REPORTAGE. In Edinburgh, in the wake of Queen Elizabeth II’s hearse, flowers, tears and memories

REPORTAGE.  In Edinburgh, in the wake of Queen Elizabeth II's hearse, flowers, tears and memories

It was an atmosphere like Queen Elizabeth II must have seen hundreds of in her lifetime: thousands of people squeezed against the barriers set up along Edinburgh’s main road, which crosses the old town from west to east, from St. Giles Cathedral to the Royal Palace of Holyroodhouse. People were chatting peacefully, waiting for their sovereign to pass as timid rays of sunlight pierced the Scottish clouds. Many of them had their arms laden with flowers. Some had taken out their best outfit while others proudly displayed the flag of Scotland or that of the United Kingdom.

The air seemed to thicken a bit as the police motorbike sped through town, seconds before the hearse carrying the body of the late royal. A silence settled, then timid applause sounded, before strengthening after the passage of the coffin and the car of Princess Anne. Eyes misty, Janet, Lesley and Alapha hugged, just after seeing the motorcade. “We are very sad, we do not fully realize that she is gone”, says Lesley. All three welcome the world present in Edinburgh. “It’s good, it shows that she was loved by all”believe these three women, of three generations.

Everyone, it also pleased Naomi and Helen. “It brought us together, it makes it easier to grievesay these two inhabitants of Ayrshire, a region in the south-west of Scotland. We will need time to adjust, and accept not to see it on tickets, stamps.”

Everyone, along the barriers, goes there with their memory of the queen, or for the luckiest, with the queen. There’s Valery, who remembers Elizabeth II’s coronation tour. She was 4 years old and with her class, they applauded the queen, who passed just in front of them, who had greeted them. There’s Naomi, whose son works as a gardener at Balmoral and has met the Queen many times. There’s Fiona, who remembers the annual key-handover ceremonies in Edinburgh, and later Janet, who recounts how the Queen bent over the cradle of her seven-day-old daughter Lesley, during its silver jubilee. This patchwork of memories gradually reconstructs who Queen Elizabeth II was: a queen who guided several generations, and who knew how to give everyone the impression of closeness, when none had really met her. “It almost feels like losing a grandmother”summarizes a passerby.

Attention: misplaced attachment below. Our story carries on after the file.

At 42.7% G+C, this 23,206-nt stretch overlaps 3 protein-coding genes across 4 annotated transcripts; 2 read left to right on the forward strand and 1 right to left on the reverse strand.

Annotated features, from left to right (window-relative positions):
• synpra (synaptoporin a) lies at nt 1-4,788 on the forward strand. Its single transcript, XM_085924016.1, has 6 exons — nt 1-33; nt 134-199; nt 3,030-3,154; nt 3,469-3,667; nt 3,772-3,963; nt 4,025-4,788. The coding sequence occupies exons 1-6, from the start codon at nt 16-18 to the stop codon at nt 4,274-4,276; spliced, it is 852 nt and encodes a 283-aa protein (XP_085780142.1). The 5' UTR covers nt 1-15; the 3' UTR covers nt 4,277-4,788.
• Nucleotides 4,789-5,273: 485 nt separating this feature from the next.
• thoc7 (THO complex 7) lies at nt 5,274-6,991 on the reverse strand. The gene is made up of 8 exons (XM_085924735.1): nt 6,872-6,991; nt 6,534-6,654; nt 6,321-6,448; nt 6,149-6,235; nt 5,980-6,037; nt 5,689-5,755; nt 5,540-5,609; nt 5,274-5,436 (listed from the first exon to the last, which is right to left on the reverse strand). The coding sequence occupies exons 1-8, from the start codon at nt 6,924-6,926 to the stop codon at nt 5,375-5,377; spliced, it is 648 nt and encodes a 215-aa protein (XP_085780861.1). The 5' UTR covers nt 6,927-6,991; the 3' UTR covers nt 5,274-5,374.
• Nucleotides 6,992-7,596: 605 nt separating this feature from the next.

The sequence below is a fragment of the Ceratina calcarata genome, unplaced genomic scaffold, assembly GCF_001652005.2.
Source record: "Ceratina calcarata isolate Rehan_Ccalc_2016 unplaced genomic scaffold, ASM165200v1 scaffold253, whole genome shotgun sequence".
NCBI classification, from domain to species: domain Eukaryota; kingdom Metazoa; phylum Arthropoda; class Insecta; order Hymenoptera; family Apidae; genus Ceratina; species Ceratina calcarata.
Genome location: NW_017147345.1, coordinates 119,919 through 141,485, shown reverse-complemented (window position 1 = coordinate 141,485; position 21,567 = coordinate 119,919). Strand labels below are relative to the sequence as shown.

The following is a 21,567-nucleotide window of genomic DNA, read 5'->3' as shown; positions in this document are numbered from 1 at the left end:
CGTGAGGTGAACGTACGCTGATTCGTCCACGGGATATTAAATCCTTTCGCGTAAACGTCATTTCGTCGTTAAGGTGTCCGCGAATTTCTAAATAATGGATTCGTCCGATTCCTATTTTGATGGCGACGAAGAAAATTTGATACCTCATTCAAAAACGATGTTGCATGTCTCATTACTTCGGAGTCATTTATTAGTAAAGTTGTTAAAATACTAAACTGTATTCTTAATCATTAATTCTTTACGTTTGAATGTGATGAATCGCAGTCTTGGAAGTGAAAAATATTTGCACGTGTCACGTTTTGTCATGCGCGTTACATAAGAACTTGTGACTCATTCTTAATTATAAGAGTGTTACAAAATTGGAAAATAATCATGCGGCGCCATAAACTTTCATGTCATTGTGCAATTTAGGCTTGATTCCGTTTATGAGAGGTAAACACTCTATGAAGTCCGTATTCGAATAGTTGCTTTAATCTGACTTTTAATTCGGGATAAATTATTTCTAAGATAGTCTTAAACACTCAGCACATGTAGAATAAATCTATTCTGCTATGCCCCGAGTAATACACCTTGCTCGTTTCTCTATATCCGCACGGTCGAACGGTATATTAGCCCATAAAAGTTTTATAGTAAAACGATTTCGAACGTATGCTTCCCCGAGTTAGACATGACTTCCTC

Theresa, Charles and Fiona came as a family to see Elizabeth II's coffin.  (THÉO UHART / RADIO FRANCE)

Proximity, longevity, and a special affection for Scotland too. “She loved Scotland so much, and Scotland loved her too”, summarizes in one sentence Helen. She is also the first British sovereign to die on Scottish soil. At a time when separatist desires are waking up in the kingdom, Teresa, who came with her two children Fiona and Charles, cannot believe in chance. “She will have worked until the last moment of her life. I don’t know if it’s accidental or not, but to die at Balmoral, to do this whole procession all the way to Edinburgh before returning to London… It’s very political, without really being so”she smiles.

On Edinburgh, the rain begins to fall. “We are sad, and at the same time, we are happy. She did the job, now she can rest”, summarize Taicia and Margaret. The royal coffin will be in the throne room of the Palace of Holyroodhouse tonight. Tomorrow, King Charles III will escort his mother to St. Giles Cathedral, where a mass will be held in her honor before Edinburghers can pay their last respects to her in the cathedral throughout the night. Then she will fly to London for other ceremonies and tributes. Even in death, Queen Elizabeth II still has a few trials before true rest.

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